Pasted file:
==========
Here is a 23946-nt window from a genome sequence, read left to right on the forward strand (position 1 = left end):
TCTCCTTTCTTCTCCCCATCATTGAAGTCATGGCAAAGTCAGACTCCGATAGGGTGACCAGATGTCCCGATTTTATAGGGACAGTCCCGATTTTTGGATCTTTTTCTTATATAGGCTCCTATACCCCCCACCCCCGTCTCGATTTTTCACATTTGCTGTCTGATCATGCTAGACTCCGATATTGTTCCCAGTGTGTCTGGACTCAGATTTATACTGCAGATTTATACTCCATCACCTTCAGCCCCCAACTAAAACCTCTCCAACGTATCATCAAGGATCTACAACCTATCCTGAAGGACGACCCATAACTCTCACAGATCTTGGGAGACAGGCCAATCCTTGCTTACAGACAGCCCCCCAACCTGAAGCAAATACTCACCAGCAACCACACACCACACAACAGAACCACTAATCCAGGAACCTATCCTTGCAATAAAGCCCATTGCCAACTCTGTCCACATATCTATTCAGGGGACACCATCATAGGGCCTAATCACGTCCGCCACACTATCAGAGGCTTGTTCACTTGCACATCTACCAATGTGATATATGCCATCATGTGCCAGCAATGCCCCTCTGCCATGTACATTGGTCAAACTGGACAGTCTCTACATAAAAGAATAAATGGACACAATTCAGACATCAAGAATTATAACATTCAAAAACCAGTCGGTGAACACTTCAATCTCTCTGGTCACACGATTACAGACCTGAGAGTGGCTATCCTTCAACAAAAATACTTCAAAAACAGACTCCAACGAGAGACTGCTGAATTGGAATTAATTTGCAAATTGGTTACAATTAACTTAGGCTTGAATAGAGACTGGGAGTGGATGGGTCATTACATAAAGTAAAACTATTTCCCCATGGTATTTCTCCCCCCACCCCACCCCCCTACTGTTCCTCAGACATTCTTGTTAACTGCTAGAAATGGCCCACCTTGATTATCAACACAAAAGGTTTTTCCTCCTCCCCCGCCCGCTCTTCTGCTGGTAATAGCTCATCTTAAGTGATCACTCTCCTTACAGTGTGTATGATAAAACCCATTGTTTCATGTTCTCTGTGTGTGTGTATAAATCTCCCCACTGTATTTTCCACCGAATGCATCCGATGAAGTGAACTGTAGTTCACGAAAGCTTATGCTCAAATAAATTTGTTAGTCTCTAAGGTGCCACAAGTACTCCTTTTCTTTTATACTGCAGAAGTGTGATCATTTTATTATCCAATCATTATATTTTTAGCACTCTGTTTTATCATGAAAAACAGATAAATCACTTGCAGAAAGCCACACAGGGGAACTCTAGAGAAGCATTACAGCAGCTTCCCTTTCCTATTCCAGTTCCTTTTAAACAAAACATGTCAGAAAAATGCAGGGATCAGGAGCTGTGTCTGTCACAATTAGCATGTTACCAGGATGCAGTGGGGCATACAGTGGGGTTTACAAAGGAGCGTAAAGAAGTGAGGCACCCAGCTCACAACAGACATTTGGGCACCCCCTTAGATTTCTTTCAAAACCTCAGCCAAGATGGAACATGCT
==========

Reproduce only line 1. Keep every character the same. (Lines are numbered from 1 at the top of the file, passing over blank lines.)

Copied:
Here is a 23946-nt window from a genome sequence, read left to right on the forward strand (position 1 = left end):